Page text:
Cocoa Beach

Unknown   Despite Beatriz Williams’ complicated plots with murder, deceit, and harrowing escapes, she always delivers a happy ending, and Cocoa Beach is no exception.  With American volunteers in London during World War I, wealthy aristocrats in Cornwall, and rumrunners at a posh plantation in Florida during the Prohibition, the varied settings add to the historical context of a fast-paced melodrama of romance and intrigue.

Virginia Fortesque, young American volunteer ambulance driver, meets Simon Fitzwilliam, the tall dashing British doctor, and, of course, they fall in love as she drives him across the battlefields.  Their lives are complicated by their families.  She has a wealthy father who has been imprisoned for murdering her mother; he has a wife and son, with a huge debt attached to the ancestral home.

When the war ends, he divorces his wife, marries Virginia, and leaves to make his fortune at the downtrodden family investment in Cocoa Beach, Florida, while she returns to her family in New York.  When he dies suddenly, she and their two year old daughter travel to Florida to settle the estate.  And so the real story begins.

Williams cleverly changes tacks frequently, as she alternates between the war years and the present in 1922.  No one is who they seem, and the intrigue hardens into murder for greed, with lies about everything.  The reader is never sure who is telling the truth until the end.

Virginia remains the only character who is decent and true, the victim of the villains surrounding her.  If you read Williams’ A Certain Age, you may remember her as a minor character whose father is accused of killing his wife, Virginia’s mother.  Williams fleshes out her story in Cocoa Beach, with her usual successful combination of romance, mystery and murder, adding a dash of prohibition and infidelity, and the compelling formula of distracting foils and dangerous tension.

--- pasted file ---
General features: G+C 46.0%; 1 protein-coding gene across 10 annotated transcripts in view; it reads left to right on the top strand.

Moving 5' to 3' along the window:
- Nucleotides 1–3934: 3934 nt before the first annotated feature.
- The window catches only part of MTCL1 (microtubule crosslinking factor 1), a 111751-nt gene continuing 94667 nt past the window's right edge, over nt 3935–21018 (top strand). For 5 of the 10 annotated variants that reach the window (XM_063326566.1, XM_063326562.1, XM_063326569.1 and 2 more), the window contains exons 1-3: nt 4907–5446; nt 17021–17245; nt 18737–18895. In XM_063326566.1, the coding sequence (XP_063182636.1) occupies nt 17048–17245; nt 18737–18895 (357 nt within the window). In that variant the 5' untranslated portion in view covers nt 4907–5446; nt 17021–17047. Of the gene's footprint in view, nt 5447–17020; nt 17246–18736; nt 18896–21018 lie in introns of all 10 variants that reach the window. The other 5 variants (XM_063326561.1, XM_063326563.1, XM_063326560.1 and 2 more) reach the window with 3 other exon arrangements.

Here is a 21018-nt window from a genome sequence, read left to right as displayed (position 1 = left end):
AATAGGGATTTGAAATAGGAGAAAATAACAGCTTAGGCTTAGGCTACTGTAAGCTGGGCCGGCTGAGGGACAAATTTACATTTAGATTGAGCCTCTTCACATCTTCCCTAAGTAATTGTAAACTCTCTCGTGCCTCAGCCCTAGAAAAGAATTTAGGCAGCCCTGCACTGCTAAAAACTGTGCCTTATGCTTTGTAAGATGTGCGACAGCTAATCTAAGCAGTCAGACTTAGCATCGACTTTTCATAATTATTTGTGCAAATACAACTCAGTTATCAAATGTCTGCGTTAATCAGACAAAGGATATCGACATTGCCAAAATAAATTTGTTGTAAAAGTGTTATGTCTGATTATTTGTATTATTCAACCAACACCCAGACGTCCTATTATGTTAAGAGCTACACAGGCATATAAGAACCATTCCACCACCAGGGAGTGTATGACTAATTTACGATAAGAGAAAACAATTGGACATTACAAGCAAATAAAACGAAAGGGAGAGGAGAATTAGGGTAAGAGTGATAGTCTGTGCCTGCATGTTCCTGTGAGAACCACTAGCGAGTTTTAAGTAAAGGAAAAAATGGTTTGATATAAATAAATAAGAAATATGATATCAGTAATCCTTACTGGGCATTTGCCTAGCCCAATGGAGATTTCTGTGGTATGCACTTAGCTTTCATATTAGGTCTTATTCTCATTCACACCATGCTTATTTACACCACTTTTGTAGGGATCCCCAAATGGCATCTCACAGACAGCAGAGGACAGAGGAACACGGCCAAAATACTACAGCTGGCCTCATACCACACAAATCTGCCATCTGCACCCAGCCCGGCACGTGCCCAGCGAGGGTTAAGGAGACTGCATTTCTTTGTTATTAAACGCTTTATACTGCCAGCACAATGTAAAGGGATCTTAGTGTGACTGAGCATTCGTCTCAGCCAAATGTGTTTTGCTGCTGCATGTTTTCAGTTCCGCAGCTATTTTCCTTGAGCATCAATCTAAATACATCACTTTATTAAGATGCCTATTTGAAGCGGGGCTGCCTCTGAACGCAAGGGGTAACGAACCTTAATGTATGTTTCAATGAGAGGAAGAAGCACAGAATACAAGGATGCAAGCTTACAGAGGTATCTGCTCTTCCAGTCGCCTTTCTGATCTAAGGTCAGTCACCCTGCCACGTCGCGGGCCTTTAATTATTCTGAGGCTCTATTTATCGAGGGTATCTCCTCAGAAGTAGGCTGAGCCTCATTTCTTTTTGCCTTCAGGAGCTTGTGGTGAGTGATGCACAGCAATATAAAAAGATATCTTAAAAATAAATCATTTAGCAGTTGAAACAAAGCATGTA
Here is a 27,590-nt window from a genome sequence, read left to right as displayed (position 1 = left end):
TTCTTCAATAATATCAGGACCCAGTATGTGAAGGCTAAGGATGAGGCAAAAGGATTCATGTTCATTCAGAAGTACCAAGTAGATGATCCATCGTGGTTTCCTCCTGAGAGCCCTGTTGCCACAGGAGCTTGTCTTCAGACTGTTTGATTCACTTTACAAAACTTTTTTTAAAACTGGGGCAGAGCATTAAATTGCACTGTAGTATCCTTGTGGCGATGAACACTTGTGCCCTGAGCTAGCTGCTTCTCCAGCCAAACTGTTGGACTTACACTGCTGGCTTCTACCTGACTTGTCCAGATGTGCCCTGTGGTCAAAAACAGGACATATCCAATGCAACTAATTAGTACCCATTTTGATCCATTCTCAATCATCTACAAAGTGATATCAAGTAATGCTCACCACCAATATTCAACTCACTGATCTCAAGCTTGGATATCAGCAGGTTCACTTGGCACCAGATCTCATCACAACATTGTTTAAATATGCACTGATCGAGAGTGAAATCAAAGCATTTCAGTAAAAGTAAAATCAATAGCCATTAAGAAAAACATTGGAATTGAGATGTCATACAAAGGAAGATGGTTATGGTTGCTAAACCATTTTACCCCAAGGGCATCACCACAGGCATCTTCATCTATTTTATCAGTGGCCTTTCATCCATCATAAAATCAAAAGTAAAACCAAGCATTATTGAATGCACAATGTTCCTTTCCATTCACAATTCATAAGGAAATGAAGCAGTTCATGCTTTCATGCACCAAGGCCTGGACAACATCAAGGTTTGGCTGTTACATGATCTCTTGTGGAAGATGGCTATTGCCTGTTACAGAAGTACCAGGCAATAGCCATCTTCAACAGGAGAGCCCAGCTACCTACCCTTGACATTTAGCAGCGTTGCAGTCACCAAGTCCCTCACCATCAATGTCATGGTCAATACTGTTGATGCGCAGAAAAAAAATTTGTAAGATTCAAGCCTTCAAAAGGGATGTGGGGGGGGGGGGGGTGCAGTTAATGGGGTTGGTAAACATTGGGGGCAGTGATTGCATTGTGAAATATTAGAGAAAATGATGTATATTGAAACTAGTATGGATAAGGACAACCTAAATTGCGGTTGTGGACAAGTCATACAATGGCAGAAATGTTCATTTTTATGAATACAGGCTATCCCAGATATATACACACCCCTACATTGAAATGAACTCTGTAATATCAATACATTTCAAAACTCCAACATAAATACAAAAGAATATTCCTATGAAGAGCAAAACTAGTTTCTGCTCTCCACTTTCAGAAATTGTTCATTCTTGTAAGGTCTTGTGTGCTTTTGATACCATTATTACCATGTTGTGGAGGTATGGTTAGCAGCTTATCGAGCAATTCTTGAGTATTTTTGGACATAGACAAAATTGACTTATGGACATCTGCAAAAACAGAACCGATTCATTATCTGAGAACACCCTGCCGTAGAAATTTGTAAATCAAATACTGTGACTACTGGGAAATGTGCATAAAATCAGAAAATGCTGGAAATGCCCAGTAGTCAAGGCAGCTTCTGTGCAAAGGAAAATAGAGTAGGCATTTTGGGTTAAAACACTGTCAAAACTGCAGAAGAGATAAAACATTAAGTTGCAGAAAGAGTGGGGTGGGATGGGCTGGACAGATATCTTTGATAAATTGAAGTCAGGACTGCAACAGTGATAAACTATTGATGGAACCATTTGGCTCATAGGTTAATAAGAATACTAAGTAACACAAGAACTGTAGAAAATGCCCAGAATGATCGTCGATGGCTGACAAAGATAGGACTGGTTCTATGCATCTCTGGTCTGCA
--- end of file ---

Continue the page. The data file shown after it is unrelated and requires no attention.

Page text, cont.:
Fun and compelling – Cocoa Beach is a great beach read.

Review: A Certain Age

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A Certain Age

9780062404978_p0_v3_s192x300    Although set in the nineteen twenties with smatterings of The Great Gatsy, Beatriz Williams’ A Certain Age reminded me more of an Oliver Goldsmith comedy of manners (She Stoops to Conquer) or an Oscar Wilde farce.

Married to a wealthy philandering husband,  middle-aged socialite Theresa Marshall has her own love interest – a handsome young aviator, Captain Octavian Rofrano.  All is well until she sends her Rofrano,  as her brother’s emissary – his “cavalier” (think Miles Standish) to propose to young Sophie Fortescue on her brother Ox’s behalf.  Rofrano promptly falls in love with Sophie.

The story follows the plot of Richard Strauss’s comic opera Der Rosenkavalier, using the love triangle with the same character names, and capitalizing on the frivolous diversions of the rich.  Williams uses New York City after World War I as her setting and substitutes a murder mystery for the scheming servants in Strauss’s plot to sustain the action.